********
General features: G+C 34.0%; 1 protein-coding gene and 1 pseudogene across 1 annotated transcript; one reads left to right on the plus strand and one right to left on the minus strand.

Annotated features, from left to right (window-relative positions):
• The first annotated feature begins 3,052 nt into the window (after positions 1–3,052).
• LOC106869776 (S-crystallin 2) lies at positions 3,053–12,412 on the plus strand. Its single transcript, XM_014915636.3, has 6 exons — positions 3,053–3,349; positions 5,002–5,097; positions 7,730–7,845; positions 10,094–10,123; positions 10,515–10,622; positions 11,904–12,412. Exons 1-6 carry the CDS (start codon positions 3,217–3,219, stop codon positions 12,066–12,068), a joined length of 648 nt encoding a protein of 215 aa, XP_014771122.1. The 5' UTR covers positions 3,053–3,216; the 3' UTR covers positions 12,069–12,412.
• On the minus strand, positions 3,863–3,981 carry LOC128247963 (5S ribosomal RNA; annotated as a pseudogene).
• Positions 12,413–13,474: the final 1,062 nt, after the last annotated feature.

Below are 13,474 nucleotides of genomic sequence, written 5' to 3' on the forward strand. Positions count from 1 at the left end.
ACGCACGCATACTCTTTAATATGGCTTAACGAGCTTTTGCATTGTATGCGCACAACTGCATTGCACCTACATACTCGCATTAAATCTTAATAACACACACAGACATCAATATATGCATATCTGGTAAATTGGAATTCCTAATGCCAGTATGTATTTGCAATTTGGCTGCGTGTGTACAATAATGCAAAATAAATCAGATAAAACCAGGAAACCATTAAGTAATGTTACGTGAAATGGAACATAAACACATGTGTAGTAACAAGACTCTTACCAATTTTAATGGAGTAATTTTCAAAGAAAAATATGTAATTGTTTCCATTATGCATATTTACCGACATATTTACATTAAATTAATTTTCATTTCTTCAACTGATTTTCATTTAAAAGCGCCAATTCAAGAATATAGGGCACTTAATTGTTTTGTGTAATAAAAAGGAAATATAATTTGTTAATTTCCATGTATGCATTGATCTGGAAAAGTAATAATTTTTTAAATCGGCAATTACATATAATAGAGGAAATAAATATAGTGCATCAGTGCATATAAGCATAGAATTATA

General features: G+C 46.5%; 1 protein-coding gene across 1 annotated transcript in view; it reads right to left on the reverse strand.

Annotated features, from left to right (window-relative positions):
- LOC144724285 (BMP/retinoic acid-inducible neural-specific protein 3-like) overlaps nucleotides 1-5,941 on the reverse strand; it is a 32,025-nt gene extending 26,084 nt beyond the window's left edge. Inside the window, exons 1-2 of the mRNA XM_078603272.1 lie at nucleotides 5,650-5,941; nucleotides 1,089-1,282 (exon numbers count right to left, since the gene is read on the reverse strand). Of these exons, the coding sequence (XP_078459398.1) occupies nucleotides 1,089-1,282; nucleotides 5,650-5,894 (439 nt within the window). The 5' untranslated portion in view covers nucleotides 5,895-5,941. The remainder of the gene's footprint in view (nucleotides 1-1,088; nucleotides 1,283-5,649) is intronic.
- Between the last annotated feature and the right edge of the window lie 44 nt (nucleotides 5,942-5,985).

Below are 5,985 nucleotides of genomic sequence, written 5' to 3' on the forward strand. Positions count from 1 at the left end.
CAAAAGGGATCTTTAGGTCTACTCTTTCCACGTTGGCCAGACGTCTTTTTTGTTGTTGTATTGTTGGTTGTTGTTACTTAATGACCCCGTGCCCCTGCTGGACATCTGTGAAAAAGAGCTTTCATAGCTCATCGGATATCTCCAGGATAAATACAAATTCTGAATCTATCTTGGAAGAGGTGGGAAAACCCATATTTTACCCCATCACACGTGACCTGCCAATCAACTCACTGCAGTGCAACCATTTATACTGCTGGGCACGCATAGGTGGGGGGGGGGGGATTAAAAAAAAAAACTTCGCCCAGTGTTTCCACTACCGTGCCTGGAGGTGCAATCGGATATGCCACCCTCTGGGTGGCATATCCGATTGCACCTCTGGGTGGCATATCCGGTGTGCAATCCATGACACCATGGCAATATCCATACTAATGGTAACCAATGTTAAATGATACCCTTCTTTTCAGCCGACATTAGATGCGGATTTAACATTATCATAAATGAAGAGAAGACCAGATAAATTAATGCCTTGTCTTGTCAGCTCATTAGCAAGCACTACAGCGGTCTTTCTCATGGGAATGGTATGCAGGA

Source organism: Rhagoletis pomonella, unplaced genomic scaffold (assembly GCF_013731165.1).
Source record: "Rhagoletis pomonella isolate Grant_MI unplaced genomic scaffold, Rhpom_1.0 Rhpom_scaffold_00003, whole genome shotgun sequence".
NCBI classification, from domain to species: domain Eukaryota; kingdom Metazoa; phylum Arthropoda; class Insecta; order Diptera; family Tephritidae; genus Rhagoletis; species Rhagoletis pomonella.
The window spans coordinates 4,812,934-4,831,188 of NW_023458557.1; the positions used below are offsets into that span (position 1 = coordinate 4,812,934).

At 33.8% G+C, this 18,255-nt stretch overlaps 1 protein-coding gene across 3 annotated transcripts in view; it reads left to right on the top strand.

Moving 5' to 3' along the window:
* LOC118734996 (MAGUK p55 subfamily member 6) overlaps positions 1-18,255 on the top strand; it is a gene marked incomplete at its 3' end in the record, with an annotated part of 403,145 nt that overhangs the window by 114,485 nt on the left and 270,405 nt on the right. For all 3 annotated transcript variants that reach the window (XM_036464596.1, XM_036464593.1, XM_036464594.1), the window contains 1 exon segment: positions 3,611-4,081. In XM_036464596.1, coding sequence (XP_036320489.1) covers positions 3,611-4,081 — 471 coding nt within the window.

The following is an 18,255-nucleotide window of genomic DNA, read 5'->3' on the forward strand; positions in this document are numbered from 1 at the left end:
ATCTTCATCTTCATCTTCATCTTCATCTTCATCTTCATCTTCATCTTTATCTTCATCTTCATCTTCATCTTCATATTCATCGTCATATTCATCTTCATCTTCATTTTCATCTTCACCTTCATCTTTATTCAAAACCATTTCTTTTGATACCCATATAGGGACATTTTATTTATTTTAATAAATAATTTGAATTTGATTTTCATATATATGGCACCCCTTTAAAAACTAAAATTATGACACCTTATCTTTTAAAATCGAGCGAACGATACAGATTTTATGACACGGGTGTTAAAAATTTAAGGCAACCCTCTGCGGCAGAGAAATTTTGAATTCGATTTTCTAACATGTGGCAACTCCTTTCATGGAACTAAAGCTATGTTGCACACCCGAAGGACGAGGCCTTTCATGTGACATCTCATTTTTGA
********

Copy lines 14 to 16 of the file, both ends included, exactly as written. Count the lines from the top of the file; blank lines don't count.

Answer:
CAAAAGGGATCTTTAGGTCTACTCTTTCCACGTTGGCCAGACGTCTTTTTTGTTGTTGTATTGTTGGTTGTTGTTACTTAATGACCCCGTGCCCCTGCTGGACATCTGTGAAAAAGAGCTTTCATAGCTCATCGGATATCTCCAGGATAAATACAAATTCTGAATCTATCTTGGAAGAGGTGGGAAAACCCATATTTTACCCCATCACACGTGACCTGCCAATCAACTCACTGCAGTGCAACCATTTATACTGCTGGGCACGCATAGGTGGGGGGGGGGGGATTAAAAAAAAAAACTTCGCCCAGTGTTTCCACTACCGTGCCTGGAGGTGCAATCGGATATGCCACCCTCTGGGTGGCATATCCGATTGCACCTCTGGGTGGCATATCCGGTGTGCAATCCATGACACCATGGCAATATCCATACTAATGGTAACCAATGTTAAATGATACCCTTCTTTTCAGCCGACATTAGATGCGGATTTAACATTATCATAAATGAAGAGAAGACCAGATAAATTAATGCCTTGTCTTGTCAGCTCATTAGCAAGCACTACAGCGGTCTTTCTCATGGGAATGGTATGCAGGA

Source organism: Rhagoletis pomonella, unplaced genomic scaffold (assembly GCF_013731165.1).
Source record: "Rhagoletis pomonella isolate Grant_MI unplaced genomic scaffold, Rhpom_1.0 Rhpom_scaffold_00003, whole genome shotgun sequence".